Agreement on the Conservation of Albatrosses and Petrels

The Northern Royal Albatross at Taiaroa Head, New Zealand get their demography studied

Yvan Richard (Dragonfly Science, Wellington, New Zealand) and colleagues have produced a report on aspects of the demography of the growing population of Northern Royal Albatrosses Diomedea sanfordi that breed on the mainland of South Island, New Zealand at Taiaroa Head.  Their research was funded by the Conservation Services Programme of New Zealand’s Department of Conservation.

The report’s Executive Summary follows:

“In a recent risk assessment, northern royal albatross was identified as one the seabird species most at risk from incidental captures in commercial fisheries in New Zealand.  The uncertainty of the estimated risk was large, owing to its sensitivity to the uncertainty surrounding existing estimates of the annual survival rate.  This highlights the need for accurate demographic measures of this species.  Demographic rates, such as the annual survival rate, are generally difficult to estimate for long-lived seabirds such as northern royal albatross, because of the length of the study required and the remoteness of colonies.  Data from a small population of northern royal albatross (Diomedea sanfordi) that self-established on the mainland of New Zealand at Taiaroa Head, provided a unique data set for the estimation of demographic rates.  Banding as well as monitoring of individuals has been carried out at the Taiaroa Head colony since 1938.  Data on the presence/absence of birds, as well as on breeding outcomes, were available for the period between 1989–90 and 2011–12, and included 2128 annual resightings of 355 banded individuals of known-age.  The main goal of the present study was to estimate the annual survival rate of juveniles, pre-breeders, and adults at Taiaroa Head.  These rates were estimated simultaneously in a single Bayesian multi-state capture-recapture model.  Several models were fitted to the data, with different levels of complexity.  From the most parsimonious model, the overall annual adult survival rate was estimated as 0.95 (95% c.i.: 0.941–0.959).  In this model, adult survival declined with age, from 0.976 (95% c.i.: 0.963–0.988) at 6 years, the minimum age at first breeding, to 0.915 (95% c.i.: 0.879–0.946) at 40 years.  Mean annual survival of pre-breeders was 0.966 (95% c.i.: 0.95–0.98), and 0.933 (95% c.i.: 0.908–0.966) for juveniles. There was no discernible difference in survival between males and females, and there was no apparent trend in survival over time.  Estimates of other demographic rates were also obtained during the estimation process.  The mean age at first return of juveniles to the colony was estimated as 4.81 years (95% c.i.: 4.63–5.06), and the mean age at first breeding as 8.85 years (95% c.i.: 8.53–9.29).  The number of northern royal albatross present annually at the Taiaroa Head colony has doubled since 1989–90, and the current total population size was estimated to be over 200 individuals. The ratio of the total population size to the number of annual breeding pairs varied between 5 and 12 among years, with an overall mean of 7.65 (95% c.i.: 7.56–7.78).  While long-term data allowed estimates of demographic rates of northern royal albatross at Taiaroa Head, the location of the colony and the ongoing management by staff mean that the population dynamics may differ from those of the main population on the Chatham Islands.”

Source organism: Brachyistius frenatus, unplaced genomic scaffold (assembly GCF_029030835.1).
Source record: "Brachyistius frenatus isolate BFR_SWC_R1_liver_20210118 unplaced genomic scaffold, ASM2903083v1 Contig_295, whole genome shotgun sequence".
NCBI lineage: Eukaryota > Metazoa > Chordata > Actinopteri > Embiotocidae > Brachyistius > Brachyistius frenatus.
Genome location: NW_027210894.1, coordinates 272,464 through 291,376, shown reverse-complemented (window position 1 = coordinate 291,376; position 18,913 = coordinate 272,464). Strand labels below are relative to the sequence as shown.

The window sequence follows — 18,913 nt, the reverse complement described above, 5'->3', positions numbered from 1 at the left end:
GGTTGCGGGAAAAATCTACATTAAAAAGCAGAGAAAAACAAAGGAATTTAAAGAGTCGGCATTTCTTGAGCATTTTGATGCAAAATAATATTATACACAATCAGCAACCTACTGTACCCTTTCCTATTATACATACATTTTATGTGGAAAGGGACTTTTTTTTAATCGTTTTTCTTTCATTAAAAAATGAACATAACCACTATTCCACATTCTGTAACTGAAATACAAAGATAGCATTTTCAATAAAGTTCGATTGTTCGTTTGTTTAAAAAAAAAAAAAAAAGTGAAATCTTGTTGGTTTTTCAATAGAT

A family of Northern Royal Albatrosses at Taiaroa Head

Photograph by Junichi Sugushita


Y. Richard, L. Perriman, C. Lalas & E.R. Abraham 2013.  Demographic Rates of Northern Royal Albatross at Taiaroa Head, New Zealand.  Wellington: Dragonfly Science.  24 pp.

John Cooper, ACAP Information Officer, 20 August 2013